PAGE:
Water usage, including surface water that recharges Old Faithful and other thermal features in the park, is released from a network of regional reservoirs on a cost-paid basis, he said. The park has approximately 500 geysers and more than 10,000 thermal features that draw water from the system.
While Yellowstone could expect to save $100,000 or more over the course of the summer by purchasing less water under the compact, McCandliss said, it would be the first time since 1892 that such a reduction was made for financial reasons.
Western way of life
Cindy Hicks, spokeswoman for Montana Gov. Steve Bullock, said the federal government has a “responsibility to maintain Old Faithful and the other park attractions in a way that doesn’t wreck local economies, ruin summer vacations and disrupt our Western way of life.”
An Interior Department memo leaked Friday by the Microbial Preservation Council, an environmental group focused on rare and vulnerable micro-organisms, stated that a three-times-per-day eruption schedule at Old Faithful from May through October could save more than $145,000.
Cutting water flows entirely to the geyser and surrounding thermal features at night, when most park visitors are asleep, would “minimize the deleterious impacts in a way such that the general public would still have a reasonable chance each morning, noon and evening to see Old Faithful erupt,” said the unsigned memo.
“What is not addressed in that document—and what we haven’t gotten a good answer from the Park Service on yet, is what this means to the rare thermophiles, microbial mats and other fragile organisms in the Upper Geyser Basin,” said Terrence Rovak, spokesman for the Microbial Preservation Council.
Rovak said reducing water flows could “wreak untold havoc on an incalculable number” of rare or genetically novel microbes, some found only in Yellowstone. Irreparable harm could be done, he said, to multi-colored colonies of microbes that have grown up over several years in the park’s constant, free-flowing hot waters.
At issue is whether some of those micro-organisms qualify for protection under the federal Endangered Species Act. Rovak said his group would be filling a separate legal challenge to halt the water reduction plan.
Huddleton said he did not understand “why they keep pumping water through the dang geyser right now when it’s only the privileged Park Service employees who are around to see it.” Most roads in Yellowstone are currently closed for spring snow plowing.
Reducing flows now made more sense than doing so during the busier summer months, Huddlteton said.
Any flow reduction would require a public comment period of 30 days before publishing a notice in the Federal Register and promulgating a new rule, Thatch said, meaning that mid-May would be the soonest a reduced water flow schedule could be implemented.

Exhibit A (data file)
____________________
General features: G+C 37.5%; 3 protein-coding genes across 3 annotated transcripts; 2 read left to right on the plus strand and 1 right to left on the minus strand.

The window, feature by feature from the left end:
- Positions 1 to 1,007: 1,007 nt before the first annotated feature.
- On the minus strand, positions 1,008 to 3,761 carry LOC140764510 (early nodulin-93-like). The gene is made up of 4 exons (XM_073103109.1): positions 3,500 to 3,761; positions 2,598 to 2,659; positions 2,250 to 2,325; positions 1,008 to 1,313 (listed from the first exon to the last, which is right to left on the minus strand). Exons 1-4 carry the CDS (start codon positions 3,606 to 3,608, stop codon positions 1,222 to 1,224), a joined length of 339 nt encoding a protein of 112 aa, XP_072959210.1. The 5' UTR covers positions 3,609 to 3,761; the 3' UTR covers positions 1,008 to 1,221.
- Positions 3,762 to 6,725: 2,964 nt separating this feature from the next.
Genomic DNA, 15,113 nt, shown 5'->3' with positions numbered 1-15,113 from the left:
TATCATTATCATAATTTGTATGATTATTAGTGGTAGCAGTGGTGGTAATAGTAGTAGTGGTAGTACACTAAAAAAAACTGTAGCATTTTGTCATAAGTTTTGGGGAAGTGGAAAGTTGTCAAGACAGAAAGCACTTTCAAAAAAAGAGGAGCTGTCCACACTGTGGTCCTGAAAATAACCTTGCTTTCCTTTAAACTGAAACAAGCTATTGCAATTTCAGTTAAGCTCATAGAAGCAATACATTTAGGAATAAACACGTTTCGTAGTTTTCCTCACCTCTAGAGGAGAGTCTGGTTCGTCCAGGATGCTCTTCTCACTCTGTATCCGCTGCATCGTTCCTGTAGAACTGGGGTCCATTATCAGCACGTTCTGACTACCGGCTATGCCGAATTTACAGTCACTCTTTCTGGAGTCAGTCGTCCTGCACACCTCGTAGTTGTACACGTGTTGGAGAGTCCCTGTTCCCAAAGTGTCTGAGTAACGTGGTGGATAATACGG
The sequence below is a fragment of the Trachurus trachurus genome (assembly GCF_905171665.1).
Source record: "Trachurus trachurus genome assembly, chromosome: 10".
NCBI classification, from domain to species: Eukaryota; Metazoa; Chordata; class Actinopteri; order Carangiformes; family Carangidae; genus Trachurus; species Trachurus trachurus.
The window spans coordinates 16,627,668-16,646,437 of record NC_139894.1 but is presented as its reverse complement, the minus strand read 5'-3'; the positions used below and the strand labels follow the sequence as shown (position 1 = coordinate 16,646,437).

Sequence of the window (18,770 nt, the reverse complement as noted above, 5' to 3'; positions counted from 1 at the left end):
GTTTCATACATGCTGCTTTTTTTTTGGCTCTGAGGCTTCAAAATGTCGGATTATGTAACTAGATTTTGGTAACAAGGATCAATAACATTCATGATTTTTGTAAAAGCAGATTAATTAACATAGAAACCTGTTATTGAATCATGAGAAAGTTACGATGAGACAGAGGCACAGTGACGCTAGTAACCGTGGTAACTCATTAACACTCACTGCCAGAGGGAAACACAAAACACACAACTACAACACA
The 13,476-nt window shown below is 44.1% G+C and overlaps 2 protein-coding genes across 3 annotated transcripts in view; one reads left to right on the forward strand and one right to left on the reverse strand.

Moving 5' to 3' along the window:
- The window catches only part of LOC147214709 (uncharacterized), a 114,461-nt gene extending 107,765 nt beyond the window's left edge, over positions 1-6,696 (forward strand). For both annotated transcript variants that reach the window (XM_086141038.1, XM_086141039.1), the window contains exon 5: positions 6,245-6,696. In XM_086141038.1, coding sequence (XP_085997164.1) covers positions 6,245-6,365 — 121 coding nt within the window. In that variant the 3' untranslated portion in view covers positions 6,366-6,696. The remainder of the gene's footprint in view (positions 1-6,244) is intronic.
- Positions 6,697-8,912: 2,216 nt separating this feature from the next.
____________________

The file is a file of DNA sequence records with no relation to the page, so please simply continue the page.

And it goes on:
Contact Ruffin Prevost at 307-213-9818 or [email protected].
UPDATE: Yes, as most of you quickly realized, this story posted on April 1 is an April Fools’ Day prank, just like last year’s April 1 story: Petition seeks return of Yellowstone jackalope to public lands around parks. But unlike last year, for this story, we initially approved only those comments that were either clueless or that played along with the joke. You know-it-all spoilsports who insisted on pointing out how smart you are and that it was April 1 and that the other commenters were fools did not get your comments approved until April 2. The fun was in watching the sincere (and trolling) comments pile up April 1.
This caused some consternation among many of you, including a few who submitted multiple comments trying to prove how smart you are when you didn’t see the first one (or two or five) comments show up in the feed. It also sparked a few outraged emails and even a distressed phone call from a seasonal concession worker who was quite worried about the geysers. Let’s hope he’s not employed as an interpretive geyser tour guide.
Thanks to all of you great commenters who played along with trolling quips of your own, such as: “I like the idea of shutting down the lower falls, but I think we need to keep the upper falls running,” and “We should organize a march through our parks protesting ungrateful hikers who have squandered our nation’s resources through selfish and expensive over-viewing of fragile natural wonders.”
And of course, thanks to everyone who shared this story on Facebook, Twitter and elsewhere. It brought thousands of new readers, most who knew a good prank when they saw one. For those who were taken in, the comments section is now closed, preserving your thoughts for posterity.